It’s officially the New Year and with the rolling of the calendar, most of us have made some well-intentioned resolutions.
As we visit with friends at church, work and around town, I’m reminded that in regard to our spiritual life, there are many of us who resolve to spend more time in the Bible and give more sacrificially, especially with the rolling of the calendar.
Each year around this time, we hear a lot about being thankful. We have a lot to be thankful for, we hear, and yet the collective national mood has been one that has seemed to be particularly ungrateful.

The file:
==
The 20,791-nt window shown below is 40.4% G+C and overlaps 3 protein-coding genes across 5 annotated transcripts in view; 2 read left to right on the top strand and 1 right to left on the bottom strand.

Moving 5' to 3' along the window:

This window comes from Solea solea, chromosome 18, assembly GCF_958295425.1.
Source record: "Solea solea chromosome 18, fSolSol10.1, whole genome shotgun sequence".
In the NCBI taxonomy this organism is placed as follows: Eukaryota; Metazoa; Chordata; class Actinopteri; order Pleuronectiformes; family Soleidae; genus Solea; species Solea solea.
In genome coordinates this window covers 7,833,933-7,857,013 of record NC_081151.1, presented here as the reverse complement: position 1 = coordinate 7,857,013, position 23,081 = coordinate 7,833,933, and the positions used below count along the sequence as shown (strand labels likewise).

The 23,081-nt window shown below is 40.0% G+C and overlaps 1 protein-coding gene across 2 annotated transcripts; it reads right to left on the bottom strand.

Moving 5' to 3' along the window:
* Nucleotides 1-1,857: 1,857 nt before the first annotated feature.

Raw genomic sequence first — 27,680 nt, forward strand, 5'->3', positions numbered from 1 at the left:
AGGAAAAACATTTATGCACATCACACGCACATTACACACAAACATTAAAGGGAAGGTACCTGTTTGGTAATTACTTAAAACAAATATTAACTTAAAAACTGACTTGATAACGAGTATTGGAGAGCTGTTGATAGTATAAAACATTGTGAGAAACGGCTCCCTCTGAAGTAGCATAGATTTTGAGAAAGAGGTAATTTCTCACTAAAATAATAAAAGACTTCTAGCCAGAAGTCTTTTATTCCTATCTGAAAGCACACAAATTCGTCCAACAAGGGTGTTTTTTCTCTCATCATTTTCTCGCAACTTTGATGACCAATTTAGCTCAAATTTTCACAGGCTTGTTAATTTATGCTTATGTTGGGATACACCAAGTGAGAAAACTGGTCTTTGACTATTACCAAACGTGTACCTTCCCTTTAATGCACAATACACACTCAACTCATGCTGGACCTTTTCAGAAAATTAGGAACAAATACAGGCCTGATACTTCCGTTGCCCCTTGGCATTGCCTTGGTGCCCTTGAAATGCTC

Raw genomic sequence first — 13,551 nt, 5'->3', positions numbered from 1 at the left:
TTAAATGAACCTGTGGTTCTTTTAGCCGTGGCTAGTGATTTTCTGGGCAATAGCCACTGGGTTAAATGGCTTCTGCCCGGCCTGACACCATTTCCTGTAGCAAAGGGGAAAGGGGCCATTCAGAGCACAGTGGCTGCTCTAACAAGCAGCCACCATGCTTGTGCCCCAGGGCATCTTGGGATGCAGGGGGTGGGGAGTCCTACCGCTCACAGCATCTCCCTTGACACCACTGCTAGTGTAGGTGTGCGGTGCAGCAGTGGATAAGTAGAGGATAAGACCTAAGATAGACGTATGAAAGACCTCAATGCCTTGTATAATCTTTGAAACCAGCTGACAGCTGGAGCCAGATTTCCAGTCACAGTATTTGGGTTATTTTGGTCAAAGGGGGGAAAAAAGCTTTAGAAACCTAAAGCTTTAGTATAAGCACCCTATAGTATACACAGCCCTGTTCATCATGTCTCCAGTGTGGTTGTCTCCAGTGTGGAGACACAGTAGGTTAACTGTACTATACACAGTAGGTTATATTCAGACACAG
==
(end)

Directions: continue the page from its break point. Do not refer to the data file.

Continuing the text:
By Terrell Carter, Central Seminary|
November 21, 2017
Despite what the world thinks, God uses unique means and ways to be in relationship with people. God’s desire to be in relationship with the world is best understood through the actions and teachings of Jesus the Christ. This may not always make sense to the world, but God’s wisdom always trumps ours.
Last summer, I had the privilege of hearing noted author Brian McLaren speak several times at the Cooperative Baptist Fellowship General Assembly. During one of the Q&A sessions, I asked him a question which had been rolling around in my mind for quite some time. “What is the difference between patriotism and nationalism?”
Five hundred years ago, a clergyman named Martin was reading his Bible and felt something was wrong. What he had learned in church and seminary did not jive with what he read in his Bible. “Perhaps, I am missing something,” he thought